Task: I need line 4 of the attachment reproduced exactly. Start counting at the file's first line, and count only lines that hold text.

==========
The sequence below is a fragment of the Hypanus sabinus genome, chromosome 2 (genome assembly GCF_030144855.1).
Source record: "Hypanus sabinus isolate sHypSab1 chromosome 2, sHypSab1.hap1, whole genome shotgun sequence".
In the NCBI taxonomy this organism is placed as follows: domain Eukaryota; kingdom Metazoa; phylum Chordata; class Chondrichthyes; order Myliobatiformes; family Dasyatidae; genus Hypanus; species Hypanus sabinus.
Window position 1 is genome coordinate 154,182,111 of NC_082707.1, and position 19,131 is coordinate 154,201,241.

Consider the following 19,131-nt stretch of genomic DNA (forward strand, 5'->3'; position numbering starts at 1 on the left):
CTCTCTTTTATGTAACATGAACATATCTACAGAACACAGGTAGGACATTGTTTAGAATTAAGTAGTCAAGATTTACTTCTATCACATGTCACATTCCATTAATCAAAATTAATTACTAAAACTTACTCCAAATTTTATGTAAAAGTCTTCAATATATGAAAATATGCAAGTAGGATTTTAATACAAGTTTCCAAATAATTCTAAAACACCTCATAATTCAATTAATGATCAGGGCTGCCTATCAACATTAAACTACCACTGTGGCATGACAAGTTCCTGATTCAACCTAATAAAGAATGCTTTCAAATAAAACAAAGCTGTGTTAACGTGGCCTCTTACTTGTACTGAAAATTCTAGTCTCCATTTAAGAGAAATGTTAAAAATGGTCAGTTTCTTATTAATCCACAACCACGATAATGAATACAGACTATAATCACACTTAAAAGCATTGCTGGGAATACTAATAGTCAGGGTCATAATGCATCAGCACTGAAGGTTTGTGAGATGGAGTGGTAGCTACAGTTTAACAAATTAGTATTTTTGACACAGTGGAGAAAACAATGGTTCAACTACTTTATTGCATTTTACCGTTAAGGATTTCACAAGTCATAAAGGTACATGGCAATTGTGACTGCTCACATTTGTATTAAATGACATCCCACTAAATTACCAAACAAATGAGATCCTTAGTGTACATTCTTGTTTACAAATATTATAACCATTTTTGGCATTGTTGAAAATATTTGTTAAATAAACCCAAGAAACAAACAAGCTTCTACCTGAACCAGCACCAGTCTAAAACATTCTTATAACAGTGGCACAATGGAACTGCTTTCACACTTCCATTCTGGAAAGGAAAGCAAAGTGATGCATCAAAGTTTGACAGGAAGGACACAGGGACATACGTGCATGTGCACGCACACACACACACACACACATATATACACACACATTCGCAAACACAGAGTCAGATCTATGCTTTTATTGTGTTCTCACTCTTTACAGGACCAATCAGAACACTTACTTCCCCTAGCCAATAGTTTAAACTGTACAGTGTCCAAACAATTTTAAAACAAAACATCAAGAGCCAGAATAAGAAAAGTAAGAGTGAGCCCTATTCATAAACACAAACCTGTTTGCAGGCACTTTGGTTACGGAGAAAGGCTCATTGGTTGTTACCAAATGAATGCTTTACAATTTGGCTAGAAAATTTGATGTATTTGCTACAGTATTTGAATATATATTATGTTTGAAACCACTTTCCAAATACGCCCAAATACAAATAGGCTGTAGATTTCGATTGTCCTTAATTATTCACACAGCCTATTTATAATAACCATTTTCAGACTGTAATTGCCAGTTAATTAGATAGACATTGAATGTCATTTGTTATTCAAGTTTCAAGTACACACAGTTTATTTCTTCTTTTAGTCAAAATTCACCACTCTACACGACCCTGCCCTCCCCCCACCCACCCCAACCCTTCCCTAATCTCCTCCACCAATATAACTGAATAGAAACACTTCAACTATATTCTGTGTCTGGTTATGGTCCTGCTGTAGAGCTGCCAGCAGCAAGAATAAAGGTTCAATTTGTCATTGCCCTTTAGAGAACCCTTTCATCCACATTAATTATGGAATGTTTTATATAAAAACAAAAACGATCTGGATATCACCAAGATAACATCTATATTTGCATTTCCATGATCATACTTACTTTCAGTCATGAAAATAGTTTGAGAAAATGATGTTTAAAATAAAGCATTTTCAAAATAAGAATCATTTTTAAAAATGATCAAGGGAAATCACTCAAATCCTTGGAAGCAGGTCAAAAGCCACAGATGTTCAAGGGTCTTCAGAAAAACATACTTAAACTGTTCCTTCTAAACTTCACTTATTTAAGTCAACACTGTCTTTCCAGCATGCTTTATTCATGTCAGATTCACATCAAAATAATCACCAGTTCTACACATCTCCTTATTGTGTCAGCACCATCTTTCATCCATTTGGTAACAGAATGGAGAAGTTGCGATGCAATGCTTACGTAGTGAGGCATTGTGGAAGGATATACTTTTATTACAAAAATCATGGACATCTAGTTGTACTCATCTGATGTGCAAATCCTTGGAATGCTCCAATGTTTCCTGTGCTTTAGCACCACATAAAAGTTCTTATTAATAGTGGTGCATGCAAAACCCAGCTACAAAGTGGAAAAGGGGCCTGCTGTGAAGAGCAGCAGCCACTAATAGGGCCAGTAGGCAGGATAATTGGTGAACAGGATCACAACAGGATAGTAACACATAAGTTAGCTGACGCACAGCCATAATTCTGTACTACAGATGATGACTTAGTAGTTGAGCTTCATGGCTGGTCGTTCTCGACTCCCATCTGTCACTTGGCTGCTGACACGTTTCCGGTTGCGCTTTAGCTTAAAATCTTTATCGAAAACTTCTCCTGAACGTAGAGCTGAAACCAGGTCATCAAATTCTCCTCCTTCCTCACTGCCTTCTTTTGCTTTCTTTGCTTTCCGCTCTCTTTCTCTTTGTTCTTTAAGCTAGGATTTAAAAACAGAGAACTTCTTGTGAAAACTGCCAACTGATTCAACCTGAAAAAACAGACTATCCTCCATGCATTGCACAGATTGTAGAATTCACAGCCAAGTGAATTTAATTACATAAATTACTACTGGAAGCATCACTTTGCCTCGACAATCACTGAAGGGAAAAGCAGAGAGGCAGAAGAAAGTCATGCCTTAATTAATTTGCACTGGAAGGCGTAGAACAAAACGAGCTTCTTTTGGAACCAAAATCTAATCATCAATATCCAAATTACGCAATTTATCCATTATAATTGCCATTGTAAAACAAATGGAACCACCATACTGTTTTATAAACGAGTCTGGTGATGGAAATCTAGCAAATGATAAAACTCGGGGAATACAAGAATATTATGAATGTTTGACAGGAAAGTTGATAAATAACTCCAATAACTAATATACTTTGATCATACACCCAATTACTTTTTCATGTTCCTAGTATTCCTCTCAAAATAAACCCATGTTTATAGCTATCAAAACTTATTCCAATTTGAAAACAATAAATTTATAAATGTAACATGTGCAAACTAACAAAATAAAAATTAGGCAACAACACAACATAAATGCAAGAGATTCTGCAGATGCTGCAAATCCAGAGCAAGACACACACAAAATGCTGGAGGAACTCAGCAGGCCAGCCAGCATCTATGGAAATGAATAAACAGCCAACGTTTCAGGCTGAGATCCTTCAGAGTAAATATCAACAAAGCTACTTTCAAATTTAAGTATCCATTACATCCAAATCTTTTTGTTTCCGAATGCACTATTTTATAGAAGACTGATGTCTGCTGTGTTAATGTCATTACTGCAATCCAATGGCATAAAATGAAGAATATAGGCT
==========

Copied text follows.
Window position 1 is genome coordinate 154,182,111 of NC_082707.1, and position 19,131 is coordinate 154,201,241.